Students at Rensselaer Polytechnic Institute are challenging a university decision impacting the 125-year-old Rensselaer Union.
Students are worried about the future of the student-run union, according to junior Mark McGivern, who says there's been a long history of administration-student body discord. A "The kind of spark that set this all ablaze was a recent article in the Washington Post saying that RPI's finances are so mismanaged they had to post an assurance to the U.S. government that they had four million cash on hand to pay loans."
The Post article says the school " is required to post a $4 million letter for flunking the department’s financial responsibility test. The research university is mired in debt, with nearly $1 billion in liabilities from issuing bonds to cover construction and years of operating at a deficit."
Also sparking concern: A job posting was discovered over spring break with a plan to supplant student leadership. It entails dismantling the 125-year-old, student-run Rensselaer Union, currently controlled entirely by students who manage its finances, employees, and sub-organizations. "Us students elect a board, the executive board, to disperse funds, and they are in charge of an over $4 million budget."
McGivern adds there are only a handful of other student unions in the country that are run in such a way. The students decided to mount a challenge. A protest kicks off Wednesday at 2 p.m. outside the Experimental Media and Performing Arts Center, where President Shirley Ann Jackson is scheduled to hold a town hall meeting at 3. RPI Professor Bill Puka moved his class to coincidentally the same location and time: "This is a normal ethic class I hold outside every year called 'The Spring Ethics & Democracy Serenade." I'm holding it at EMPAC, the EMPAC building, because that's where the president's town hall is taking place, which is incidentally not a town hall but a kind of presidential state of the union."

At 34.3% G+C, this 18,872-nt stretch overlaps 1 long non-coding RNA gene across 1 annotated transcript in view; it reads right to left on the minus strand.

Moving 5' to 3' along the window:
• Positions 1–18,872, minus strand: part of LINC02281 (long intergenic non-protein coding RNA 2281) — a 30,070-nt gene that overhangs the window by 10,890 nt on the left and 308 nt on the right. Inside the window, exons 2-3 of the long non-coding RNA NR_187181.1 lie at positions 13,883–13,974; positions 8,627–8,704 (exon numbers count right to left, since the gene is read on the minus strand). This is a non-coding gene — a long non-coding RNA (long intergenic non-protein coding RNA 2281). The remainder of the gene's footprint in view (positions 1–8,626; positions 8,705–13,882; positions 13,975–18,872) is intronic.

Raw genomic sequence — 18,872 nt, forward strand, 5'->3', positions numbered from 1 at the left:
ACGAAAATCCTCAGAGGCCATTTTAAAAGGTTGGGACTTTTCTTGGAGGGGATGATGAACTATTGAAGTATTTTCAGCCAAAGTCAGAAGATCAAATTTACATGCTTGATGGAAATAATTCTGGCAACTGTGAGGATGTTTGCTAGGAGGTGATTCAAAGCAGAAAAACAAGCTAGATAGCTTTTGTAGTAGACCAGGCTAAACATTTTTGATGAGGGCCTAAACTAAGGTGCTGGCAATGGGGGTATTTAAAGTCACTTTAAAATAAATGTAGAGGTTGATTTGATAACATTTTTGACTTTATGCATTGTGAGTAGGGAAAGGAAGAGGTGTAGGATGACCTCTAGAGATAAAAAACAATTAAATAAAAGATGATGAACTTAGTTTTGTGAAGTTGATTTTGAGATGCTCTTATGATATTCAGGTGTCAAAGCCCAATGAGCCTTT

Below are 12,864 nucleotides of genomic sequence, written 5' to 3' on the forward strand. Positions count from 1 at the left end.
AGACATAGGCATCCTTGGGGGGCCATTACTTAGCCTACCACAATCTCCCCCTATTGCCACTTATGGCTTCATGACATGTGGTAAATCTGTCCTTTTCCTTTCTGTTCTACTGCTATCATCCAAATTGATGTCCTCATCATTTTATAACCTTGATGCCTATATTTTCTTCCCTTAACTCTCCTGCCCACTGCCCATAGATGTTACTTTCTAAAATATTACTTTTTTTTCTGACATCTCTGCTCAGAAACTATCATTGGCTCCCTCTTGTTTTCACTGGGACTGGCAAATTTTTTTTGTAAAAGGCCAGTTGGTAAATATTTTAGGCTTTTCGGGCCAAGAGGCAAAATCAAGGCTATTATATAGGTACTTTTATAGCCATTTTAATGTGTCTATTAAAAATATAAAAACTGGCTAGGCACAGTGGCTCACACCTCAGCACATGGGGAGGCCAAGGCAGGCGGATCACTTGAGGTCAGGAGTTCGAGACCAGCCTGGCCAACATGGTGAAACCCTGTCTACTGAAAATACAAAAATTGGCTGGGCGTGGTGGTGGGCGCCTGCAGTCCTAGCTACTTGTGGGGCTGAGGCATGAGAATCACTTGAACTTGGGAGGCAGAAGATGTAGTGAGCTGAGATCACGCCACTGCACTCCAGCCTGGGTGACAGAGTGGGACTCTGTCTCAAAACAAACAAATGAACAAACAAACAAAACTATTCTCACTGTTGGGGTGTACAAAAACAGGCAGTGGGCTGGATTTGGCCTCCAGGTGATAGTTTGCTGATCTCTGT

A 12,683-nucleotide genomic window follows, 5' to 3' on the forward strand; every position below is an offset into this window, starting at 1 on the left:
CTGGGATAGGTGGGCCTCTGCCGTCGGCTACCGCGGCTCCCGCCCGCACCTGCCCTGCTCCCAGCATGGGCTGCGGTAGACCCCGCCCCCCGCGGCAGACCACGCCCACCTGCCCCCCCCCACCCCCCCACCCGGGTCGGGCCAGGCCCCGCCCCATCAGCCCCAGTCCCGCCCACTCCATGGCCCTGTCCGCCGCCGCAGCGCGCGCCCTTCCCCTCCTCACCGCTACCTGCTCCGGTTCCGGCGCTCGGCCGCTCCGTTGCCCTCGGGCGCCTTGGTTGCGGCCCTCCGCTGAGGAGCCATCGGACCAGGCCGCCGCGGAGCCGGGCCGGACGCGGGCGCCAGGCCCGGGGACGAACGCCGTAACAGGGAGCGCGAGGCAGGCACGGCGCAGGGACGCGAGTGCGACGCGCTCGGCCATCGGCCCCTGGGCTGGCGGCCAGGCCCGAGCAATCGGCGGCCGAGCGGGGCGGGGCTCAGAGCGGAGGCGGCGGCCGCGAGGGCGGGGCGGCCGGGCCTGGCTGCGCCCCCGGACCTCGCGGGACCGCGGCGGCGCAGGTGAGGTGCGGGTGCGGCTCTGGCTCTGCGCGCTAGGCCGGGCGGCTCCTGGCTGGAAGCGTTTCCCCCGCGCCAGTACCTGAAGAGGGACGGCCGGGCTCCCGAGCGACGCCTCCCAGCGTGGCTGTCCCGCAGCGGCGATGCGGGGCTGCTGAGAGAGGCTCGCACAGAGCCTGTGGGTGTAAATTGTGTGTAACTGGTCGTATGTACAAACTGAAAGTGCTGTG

Frank Ross, Vice President of Student Life, says the college values student opinion and input. "We live in a democracy now. We want students to use their voice and share their opinions. I think one of the greatest opportunities for that is attending the university-wide town-hall meeting tomorrow. Because it's for all members of the university community and we encourage folks to attend, and if they have questions they want to ask, that's the venue for that to happen, and President Jackson will be there to respond to the questions."
Puka says all RPI students are welcome to sit in on his outdoor class. He claims he was asked by the administration if he is trying to use his power as a professor to go against the decision to deny the protest. "I actually don't believe in protests. But I do believe in teaching students ethically activist skills and democracy skill, and this is the perfect opportunity to do so."
And what about that protest? Again, Ross: "I honestly don't know anything about that. All I know is that we received an application from students. We reviewed the application and it was handled per institute policy, so, we have no student protest approved and scheduled for tomorrow."